As a second step, to segmenting based on location, when presented with audio from an unknown person, location information associated with that person is acquired. Examples include a shipping address for a merchant, a mailing address for a credit card issuer, a store address for a retailer, residential address of an applicant, IP address, ANI information etc. The audio from the unknown person is compared against voiceprints in the voiceprint database where the location information associated with the voiceprint in the database is defined to be ‘near’ to the geographical information associated with the unknown person. Such ‘nearness’ may be defined in many ways. For example, location information can be transformed into a geocode and nearness defined to be a specific distance between the two sets of geographic information. Another definition may be searching voiceprints linked to a specific set of zip codes that are “near” the geographical information associated with the unknown person. Another definition may be searching voiceprints linked to subsets of the channel information that are proxies to location, such as area codes in an ANI or portions of an IP address.
In one embodiment, instead of comparing to voiceprints that are nearby, another method is to compare to all voiceprints in the database and then boost the screening scores for voiceprints near to the geographical information associated with unknown person.
In accordance with different embodiments of the invention, different techniques may be employed to perform the enrolment operation described with reference to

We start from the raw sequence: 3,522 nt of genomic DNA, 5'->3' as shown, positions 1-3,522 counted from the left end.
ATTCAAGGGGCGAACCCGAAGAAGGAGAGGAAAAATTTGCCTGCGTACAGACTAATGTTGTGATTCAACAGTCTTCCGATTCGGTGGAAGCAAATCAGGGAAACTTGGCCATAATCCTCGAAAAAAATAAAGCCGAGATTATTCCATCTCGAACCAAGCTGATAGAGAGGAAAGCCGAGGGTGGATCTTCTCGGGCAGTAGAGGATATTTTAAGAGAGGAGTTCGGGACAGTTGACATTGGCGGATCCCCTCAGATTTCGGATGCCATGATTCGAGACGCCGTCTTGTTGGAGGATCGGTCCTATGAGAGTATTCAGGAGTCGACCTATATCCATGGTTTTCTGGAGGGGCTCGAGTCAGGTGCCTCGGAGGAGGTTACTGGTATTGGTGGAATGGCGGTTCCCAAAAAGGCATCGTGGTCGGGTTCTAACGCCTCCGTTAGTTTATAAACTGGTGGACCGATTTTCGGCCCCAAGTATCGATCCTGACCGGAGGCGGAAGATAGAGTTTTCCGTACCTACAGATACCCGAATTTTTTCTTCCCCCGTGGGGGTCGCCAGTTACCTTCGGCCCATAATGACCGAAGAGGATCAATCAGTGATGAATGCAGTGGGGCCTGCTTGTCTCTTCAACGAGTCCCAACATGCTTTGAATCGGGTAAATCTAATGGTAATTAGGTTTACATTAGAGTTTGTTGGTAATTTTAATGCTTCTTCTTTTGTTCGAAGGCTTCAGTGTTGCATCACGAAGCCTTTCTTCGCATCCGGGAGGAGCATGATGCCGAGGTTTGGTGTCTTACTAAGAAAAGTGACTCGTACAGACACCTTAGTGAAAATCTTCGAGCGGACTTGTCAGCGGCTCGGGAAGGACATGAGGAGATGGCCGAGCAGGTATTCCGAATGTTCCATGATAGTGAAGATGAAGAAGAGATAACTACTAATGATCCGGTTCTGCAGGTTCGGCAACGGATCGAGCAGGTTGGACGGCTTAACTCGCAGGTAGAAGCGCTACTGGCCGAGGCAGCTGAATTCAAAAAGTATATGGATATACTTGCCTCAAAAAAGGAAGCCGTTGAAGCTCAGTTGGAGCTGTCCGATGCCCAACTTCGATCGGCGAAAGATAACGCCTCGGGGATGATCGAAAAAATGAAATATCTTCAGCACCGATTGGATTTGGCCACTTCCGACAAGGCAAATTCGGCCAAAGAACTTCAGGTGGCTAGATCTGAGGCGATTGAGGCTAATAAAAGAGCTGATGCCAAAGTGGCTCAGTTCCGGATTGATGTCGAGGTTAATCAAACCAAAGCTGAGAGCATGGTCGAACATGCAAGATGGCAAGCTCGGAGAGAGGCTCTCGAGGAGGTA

In one embodiment, techniques may be employed to make the fraud detection technique of the present invention resilient to circumvention efforts by determined fraudsters. As a method of circumvention, some fraudsters may record voices of other people saying required phrases which recordings are then played back in response to questions by the detection system. In one embodiment, this method of circumvention may be addressed by changing the order of questions at random or by inserting extra questions at random. Responses to these questions can be recognized using a speech recognizer to examine whether the responses were valid. In this way, it can be determined by the voice recordings are used to provide responses to the questions. Another method of circumvention involves the synthetic generation of voices using electronic or computer methods—e.g. using text-to-speech (TTS) systems or by using voice transformation systems. Each of these techniques can be fingerprinted because artificial systems will generate unique audio signatures that can be detected by advanced signal processing. By looking for these signatures, in one embodiment it can be detected if these methods are in use.